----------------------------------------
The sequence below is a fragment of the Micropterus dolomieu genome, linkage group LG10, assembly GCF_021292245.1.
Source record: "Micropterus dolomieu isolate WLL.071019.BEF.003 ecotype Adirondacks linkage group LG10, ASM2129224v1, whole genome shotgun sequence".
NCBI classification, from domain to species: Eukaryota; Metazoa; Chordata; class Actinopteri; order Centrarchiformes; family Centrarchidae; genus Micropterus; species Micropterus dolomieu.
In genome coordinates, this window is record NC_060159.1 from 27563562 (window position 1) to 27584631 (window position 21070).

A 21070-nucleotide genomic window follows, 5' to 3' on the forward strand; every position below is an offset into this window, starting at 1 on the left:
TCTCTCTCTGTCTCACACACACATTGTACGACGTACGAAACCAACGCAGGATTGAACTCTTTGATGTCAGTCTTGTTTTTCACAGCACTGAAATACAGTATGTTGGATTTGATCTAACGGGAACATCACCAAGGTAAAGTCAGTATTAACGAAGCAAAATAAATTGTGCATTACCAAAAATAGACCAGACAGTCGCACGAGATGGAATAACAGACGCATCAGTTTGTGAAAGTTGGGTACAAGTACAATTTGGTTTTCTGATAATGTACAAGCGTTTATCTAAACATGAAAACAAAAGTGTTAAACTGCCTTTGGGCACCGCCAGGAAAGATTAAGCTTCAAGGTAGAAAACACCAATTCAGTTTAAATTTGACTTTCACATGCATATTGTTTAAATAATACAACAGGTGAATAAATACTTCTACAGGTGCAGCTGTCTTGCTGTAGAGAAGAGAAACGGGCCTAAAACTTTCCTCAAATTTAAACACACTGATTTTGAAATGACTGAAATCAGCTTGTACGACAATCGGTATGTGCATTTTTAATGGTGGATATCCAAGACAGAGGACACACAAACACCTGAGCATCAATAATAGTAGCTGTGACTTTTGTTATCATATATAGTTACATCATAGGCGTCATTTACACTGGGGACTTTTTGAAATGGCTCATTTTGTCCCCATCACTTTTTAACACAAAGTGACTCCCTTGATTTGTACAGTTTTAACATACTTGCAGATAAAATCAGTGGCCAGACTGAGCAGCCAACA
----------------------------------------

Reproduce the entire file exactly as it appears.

The sequence below is a fragment of the Micropterus dolomieu genome, linkage group LG10, assembly GCF_021292245.1.
Source record: "Micropterus dolomieu isolate WLL.071019.BEF.003 ecotype Adirondacks linkage group LG10, ASM2129224v1, whole genome shotgun sequence".
NCBI classification, from domain to species: Eukaryota; Metazoa; Chordata; class Actinopteri; order Centrarchiformes; family Centrarchidae; genus Micropterus; species Micropterus dolomieu.
In genome coordinates, this window is record NC_060159.1 from 27563562 (window position 1) to 27584631 (window position 21070).

A 21070-nucleotide genomic window follows, 5' to 3' on the forward strand; every position below is an offset into this window, starting at 1 on the left:
TCTCTCTCTGTCTCACACACACATTGTACGACGTACGAAACCAACGCAGGATTGAACTCTTTGATGTCAGTCTTGTTTTTCACAGCACTGAAATACAGTATGTTGGATTTGATCTAACGGGAACATCACCAAGGTAAAGTCAGTATTAACGAAGCAAAATAAATTGTGCATTACCAAAAATAGACCAGACAGTCGCACGAGATGGAATAACAGACGCATCAGTTTGTGAAAGTTGGGTACAAGTACAATTTGGTTTTCTGATAATGTACAAGCGTTTATCTAAACATGAAAACAAAAGTGTTAAACTGCCTTTGGGCACCGCCAGGAAAGATTAAGCTTCAAGGTAGAAAACACCAATTCAGTTTAAATTTGACTTTCACATGCATATTGTTTAAATAATACAACAGGTGAATAAATACTTCTACAGGTGCAGCTGTCTTGCTGTAGAGAAGAGAAACGGGCCTAAAACTTTCCTCAAATTTAAACACACTGATTTTGAAATGACTGAAATCAGCTTGTACGACAATCGGTATGTGCATTTTTAATGGTGGATATCCAAGACAGAGGACACACAAACACCTGAGCATCAATAATAGTAGCTGTGACTTTTGTTATCATATATAGTTACATCATAGGCGTCATTTACACTGGGGACTTTTTGAAATGGCTCATTTTGTCCCCATCACTTTTTAACACAAAGTGACTCCCTTGATTTGTACAGTTTTAACATACTTGCAGATAAAATCAGTGGCCAGACTGAGCAGCCAACA